While I was somewhat befuddled by the way Andor has been divided into episodes, I was also incredibly impressed with how astonishingly different on a fundamental level this series feels from pretty much anything that has come from this franchise before. I would go so far as to say there are long stretches of Andor during which I very nearly forgot I was watching Star Wars– and I mean that in the most positive way possible. There are entire scenes made up only of leisurely paced conversations between two people that go on for minutes at a time– something you’d see in my favorite dramas of television’s Golden Age like Deadwood or Mad Men– and then one of the characters will mention hyperspace or say “caf” instead of “coffee” and it’ll dawn on you that this show just happens to be set in the same universe as Return of the Jedi. Sure, there’s an explosion here and there and characters will pull out a blaster when needed, but these moments of action punctuate the drama instead of monopolizing screen time. In a way it’s kind of crazy that Tony Gilroy has been allowed to get away with this deliberate, measured approach, and a big part of me really hopes the experiment clicks with its intended audience so that Star Wars can continue to do things it hasn’t already done a whole bunch of times previously.

Subsequent episodes introduce characters like a mysterious outsider who comes to town (played by Stellan Skarsgård of Thor fame), a by-the-book corporate police officer with a vendetta against Cassian (Kyle Soller from Anna Karenina), and of course the enigmatic Rebel Alliance leader Mon Mothma (Genevieve O’Reilly, reprising her role from Rogue One and Star Wars: Episode III – Revenge of the Sith). These personas are all introduced gradually and with great care, and as the show goes along you can tell– or at least hope– that Gilroy is building toward something monumental. Production of Andor was accomplished on a giant physical set, eschewing the use of the StageCraft technology that made The Mandalorian possible, and the filmmakers also take advantage of the U.K.-based studio where it was made, sometimes venturing out into the gorgeous natural scenery of the real world. I was allowed access to screeners of the first four episodes of Andor, and– despite my reservations about the structure that I noted above– mostly they made me extraordinarily curious to see what comes next, and also profoundly thankful that we live in an age where Star Wars can spread its wings and seek new ways of exploring the galaxy.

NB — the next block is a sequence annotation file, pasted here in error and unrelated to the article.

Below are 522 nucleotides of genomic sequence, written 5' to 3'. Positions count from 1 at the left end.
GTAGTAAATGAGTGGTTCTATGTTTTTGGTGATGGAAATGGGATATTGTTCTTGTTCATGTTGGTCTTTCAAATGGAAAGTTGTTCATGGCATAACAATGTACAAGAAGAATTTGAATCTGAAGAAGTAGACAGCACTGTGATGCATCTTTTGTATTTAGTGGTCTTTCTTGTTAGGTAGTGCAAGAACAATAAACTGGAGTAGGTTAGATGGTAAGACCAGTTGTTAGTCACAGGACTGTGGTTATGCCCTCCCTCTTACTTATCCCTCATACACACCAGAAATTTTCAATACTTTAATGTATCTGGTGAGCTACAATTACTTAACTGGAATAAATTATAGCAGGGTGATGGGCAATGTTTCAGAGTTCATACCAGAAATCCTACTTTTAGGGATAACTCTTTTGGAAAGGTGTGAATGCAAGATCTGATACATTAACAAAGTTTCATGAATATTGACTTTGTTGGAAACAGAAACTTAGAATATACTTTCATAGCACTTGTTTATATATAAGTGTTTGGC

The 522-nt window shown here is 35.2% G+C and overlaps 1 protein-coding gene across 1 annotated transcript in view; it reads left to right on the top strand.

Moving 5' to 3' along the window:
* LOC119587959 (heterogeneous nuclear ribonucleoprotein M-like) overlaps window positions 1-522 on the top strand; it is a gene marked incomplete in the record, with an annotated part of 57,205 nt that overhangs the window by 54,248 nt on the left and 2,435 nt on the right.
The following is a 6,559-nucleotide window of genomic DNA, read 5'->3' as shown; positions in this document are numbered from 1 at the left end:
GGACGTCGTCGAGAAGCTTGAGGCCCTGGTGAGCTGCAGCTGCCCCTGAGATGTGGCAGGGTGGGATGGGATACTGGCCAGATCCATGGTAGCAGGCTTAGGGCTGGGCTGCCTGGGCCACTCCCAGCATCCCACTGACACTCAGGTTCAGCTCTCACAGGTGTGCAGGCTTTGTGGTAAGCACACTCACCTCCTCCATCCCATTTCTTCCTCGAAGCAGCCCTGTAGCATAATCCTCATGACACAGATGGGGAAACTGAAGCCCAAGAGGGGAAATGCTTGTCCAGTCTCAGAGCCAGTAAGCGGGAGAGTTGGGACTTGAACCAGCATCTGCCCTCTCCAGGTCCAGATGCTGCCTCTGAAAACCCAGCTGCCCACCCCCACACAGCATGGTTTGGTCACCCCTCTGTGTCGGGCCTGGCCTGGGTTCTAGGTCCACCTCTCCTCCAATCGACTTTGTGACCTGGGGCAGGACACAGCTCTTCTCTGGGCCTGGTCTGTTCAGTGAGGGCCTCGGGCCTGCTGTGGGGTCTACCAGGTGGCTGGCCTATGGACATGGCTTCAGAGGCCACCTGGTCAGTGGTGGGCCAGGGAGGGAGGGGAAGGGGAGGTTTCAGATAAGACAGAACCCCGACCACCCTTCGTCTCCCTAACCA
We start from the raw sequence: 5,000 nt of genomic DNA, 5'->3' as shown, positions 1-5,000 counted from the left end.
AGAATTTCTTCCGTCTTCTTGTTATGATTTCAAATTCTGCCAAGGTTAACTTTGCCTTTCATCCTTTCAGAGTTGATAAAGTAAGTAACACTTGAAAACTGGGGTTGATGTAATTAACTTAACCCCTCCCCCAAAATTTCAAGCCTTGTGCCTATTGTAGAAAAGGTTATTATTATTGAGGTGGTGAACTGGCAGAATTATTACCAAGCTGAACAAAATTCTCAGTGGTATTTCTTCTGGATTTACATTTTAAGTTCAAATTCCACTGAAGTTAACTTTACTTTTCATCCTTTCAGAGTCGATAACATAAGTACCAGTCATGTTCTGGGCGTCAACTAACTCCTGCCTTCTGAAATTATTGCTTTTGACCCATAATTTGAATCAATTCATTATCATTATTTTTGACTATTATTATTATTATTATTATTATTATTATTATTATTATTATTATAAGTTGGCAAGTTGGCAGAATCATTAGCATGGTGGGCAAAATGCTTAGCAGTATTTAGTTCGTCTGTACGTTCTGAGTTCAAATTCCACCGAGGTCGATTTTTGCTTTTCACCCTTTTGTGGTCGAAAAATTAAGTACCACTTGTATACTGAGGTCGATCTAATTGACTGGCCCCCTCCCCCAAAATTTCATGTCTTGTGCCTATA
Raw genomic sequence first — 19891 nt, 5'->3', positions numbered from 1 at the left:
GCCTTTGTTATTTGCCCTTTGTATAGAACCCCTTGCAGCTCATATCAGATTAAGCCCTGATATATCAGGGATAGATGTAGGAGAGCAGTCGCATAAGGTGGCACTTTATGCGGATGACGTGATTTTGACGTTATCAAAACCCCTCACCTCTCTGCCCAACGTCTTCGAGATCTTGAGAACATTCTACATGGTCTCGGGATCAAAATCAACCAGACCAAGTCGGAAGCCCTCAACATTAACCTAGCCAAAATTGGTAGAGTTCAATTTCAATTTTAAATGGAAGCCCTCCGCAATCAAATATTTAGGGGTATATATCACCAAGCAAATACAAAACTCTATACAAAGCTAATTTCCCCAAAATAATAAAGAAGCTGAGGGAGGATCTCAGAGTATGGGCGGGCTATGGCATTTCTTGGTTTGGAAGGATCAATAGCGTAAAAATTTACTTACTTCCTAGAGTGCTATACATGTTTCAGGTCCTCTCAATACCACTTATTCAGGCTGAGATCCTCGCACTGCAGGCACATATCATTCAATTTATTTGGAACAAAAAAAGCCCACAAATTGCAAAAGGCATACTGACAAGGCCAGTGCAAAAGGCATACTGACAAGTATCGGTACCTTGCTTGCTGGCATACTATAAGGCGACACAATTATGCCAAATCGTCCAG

Star Wars: Andor will become available to stream tomorrow, September 21st, exclusively on Disney+.

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Mike Celestino
Mike serves as Laughing Place's lead Southern California reporter, Editorial Director for Star Wars content, and host of the weekly "Who's the Bossk?" Star Wars podcast. He's been fascinated by Disney theme parks and storytelling in general all his life and resides in Burbank, California with his beloved wife and cats.